Fri | May 26, 2017

I man on ya!

Published:Tuesday | April 13, 2010 | 4:00 AM
Gordon Robinson is an attorney-at-law.

Gordon Robinson, Contributor

For 50 years I never applied for a United States (US) visa. Apart from New Orleans which, in my opinion, is a part of the United States in geography only, there's no place there of interest to me. Then, my eldest son chose to attend an expensive college in upstate New York and The Old Ball and Chain was off and running: "Suppose, there's an emergency?" she began and didn't take kindly to my reminder that we didn't own an ambulance.

"Well, what about his graduation?" queried Old B.C., having already booked hotel rooms for about 150 before the infant began his first semester. "I didn't attend my own graduations, why on earth would I go to his?" also didn't go down well with the morning w(h)ine and so she went on and on until I found myself, two weeks after the September 11, 2001 terrorist attacks, in a line at the US embassy waiting to be interviewed.

I succumbed to Old B.C.'s nagging mainly because of my confidence that the recent tragedy meant no new visas. My confidence grew as I inched forward in the line while every applicant before me was summarily rejected. Old B.C. had accompanied me to the embassy in a desperate attempt to restrain my tendency to offend or to impatiently turn on my heel and bolt as I've done at many public places, including most restaurants, retail outlets, doctors' and finance ministers' offices. Security guards need only ask a question perceived offensive (e.g., "what's your name?") for me to disappear. So, she considered it a major victory when we arrived as far as the interview window.

The polite young lady doing the interview had my uninformative application form before her:

"How much money do you have in

your wallet?" she began.

"I don't have a wallet," was my

truthful reply.

"Well, can I see a business card?"

"I don't own one of those either," equally

truthfully.

"Well, then," she implored, "how am I to know that you're really a lawyer?" At that point, I felt Old B.C. tense up beside me as she expected my standard reply "you could check with the General Legal Council" or some such feistiness. Instead, to her relief, I only said "beats me."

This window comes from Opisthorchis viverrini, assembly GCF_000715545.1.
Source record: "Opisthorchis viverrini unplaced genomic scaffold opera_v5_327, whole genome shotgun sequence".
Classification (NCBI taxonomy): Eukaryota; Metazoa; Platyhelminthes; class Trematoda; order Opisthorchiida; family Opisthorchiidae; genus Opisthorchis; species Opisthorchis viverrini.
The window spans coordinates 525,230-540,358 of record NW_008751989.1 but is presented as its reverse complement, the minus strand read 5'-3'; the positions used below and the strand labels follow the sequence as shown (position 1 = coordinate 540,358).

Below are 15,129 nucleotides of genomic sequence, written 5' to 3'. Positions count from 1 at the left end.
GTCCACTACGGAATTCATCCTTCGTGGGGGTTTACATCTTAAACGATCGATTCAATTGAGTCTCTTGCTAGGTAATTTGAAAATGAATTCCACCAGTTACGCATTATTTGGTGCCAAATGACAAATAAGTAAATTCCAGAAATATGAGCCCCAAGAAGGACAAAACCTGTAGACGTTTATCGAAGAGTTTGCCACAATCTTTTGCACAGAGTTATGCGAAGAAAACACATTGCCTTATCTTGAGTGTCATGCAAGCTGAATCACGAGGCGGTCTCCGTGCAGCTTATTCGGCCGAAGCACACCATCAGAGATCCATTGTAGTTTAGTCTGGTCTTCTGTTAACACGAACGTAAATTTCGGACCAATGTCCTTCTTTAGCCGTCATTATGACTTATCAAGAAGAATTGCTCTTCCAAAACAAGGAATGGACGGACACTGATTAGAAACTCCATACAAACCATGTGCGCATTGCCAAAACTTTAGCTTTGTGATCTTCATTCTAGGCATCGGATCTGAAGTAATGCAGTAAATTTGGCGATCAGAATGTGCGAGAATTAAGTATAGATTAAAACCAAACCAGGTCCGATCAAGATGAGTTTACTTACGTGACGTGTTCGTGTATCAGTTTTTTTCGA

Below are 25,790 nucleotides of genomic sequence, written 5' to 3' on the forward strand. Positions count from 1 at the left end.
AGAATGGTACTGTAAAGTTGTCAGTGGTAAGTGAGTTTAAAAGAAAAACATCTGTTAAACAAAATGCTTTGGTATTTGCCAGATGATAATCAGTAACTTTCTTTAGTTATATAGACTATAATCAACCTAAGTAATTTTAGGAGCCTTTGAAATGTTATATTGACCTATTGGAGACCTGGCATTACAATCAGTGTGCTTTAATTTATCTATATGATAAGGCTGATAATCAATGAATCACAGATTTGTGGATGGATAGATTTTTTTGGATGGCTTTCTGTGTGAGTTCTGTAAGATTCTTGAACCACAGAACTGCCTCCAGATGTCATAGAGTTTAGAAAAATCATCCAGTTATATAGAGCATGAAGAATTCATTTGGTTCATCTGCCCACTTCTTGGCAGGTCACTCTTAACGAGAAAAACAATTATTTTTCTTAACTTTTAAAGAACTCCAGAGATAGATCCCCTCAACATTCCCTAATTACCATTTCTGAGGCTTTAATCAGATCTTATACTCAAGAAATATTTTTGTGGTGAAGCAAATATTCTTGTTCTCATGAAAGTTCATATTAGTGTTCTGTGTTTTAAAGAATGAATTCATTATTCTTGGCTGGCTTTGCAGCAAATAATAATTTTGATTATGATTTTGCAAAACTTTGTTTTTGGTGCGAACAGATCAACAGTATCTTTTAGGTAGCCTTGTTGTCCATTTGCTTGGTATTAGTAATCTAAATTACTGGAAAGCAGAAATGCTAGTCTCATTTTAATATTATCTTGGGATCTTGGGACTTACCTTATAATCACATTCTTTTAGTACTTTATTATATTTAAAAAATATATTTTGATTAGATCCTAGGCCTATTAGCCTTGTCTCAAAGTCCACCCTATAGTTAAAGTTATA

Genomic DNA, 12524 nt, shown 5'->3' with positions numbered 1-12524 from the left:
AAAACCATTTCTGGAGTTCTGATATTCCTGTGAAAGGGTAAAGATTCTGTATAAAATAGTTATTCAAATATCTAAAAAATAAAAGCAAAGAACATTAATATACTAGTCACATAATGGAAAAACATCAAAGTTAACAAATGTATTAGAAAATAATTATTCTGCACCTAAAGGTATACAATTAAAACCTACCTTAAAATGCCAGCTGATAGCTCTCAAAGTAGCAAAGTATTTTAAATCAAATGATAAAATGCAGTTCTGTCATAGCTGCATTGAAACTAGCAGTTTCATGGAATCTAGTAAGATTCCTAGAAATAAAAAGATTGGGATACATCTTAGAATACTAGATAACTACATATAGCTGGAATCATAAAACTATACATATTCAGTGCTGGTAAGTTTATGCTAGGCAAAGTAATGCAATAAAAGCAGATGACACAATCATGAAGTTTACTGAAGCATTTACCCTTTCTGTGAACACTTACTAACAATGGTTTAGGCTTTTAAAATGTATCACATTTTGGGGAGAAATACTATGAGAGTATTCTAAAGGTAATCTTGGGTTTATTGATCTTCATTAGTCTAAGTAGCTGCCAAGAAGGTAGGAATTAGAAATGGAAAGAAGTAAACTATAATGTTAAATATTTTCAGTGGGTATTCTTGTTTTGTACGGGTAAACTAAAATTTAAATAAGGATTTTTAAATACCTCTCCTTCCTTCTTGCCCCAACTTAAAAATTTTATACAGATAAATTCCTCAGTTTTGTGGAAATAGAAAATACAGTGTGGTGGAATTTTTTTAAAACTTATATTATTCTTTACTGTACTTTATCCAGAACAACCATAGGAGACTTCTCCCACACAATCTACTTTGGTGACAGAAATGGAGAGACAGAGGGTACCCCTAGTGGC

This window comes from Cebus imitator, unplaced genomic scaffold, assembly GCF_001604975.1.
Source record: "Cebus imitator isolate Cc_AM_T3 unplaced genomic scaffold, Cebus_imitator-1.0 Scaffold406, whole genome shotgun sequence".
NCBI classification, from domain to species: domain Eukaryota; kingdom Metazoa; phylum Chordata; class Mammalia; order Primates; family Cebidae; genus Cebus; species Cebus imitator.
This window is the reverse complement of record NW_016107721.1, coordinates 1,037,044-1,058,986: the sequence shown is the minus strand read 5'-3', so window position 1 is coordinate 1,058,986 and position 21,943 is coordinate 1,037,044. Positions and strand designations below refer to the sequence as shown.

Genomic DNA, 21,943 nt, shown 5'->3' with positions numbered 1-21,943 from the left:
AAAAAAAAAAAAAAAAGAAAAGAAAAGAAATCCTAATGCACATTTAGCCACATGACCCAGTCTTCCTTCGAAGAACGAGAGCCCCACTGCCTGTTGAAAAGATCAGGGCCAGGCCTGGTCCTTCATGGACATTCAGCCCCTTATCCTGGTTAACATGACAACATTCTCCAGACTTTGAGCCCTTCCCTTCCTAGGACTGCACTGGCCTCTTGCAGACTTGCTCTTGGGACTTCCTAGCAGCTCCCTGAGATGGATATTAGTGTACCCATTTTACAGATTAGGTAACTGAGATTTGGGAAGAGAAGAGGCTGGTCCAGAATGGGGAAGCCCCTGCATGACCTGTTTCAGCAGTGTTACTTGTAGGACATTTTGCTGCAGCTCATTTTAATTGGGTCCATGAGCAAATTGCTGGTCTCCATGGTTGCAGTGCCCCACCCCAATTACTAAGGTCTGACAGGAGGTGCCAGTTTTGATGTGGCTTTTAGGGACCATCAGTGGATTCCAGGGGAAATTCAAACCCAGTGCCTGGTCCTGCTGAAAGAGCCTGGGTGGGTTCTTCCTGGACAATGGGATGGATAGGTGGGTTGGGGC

"At least you should be able to tell me

about your latest case in court," she tried

once more.

"That I can do," I said, "it was a division

of property dispute between a divorcing

couple."

"What was the result?" she asked me.

"The usual," I replied. "The other side asked for a postponement. The judge (now deceased) wanted to go for a swim so adjourned it." After she got up from the floor where she'd been rolling around laughing, she said "please wait in that room" and, 15 minutes later, I was the not-so-proud holder of a 10-year visa.

"Time get a little hard

Jonathan Brown him forward abroad.

Lef' 'im wife an' pickney

talk 'bout 'im gone a foreign country.

A t'ru 'im got de visa; but 'im couldn't

get no wuk; cold bus' 'im shut;

'im haffe come back a yard."

I've never used that visa and have no doubt that, when it expires, it won't be renewed as US authorities don't take kindly to their largesse being under-appreciated. I have a similar attitude to my much hyped 'right to vote', which I've also never used because it's also overrated and currently ineffective. My first vote will be cast when the menu includes constitutional rules to harness the power of those seeking my vote. Until then, I'll conti-nue to take pride in being accused by my friend Derrick Smith of favouring the People's National Party (PNP) and by my friend Errol 'Jiggs' Ennis of favouring the Jamaica Labour Party. Jiggs, when he was a perennial minister of state, frequently said that he didn't mind how many times I criticised his government in writing so long as I never called a radio talk show. I took that as an admission that successive governments, including his, had abandoned our citizens' educational needs.

"Jamaica, I'll never leave you again

(I mean it) I'll never leave you again.

Jamaica, you are the land of my birth

(I love you) I'll never leave you again."

So, with help from Ras Karbi whose lyrics are quoted here, readers can assign whatever motive they think best to my opinions but neither of local political bias nor lust for a US visa will make the cut. See if you can discern my true motive.

Peace and Love.

Gordon Robinson is an attorney-at-law. Feedback may be sent to columns@gleanerjm.com.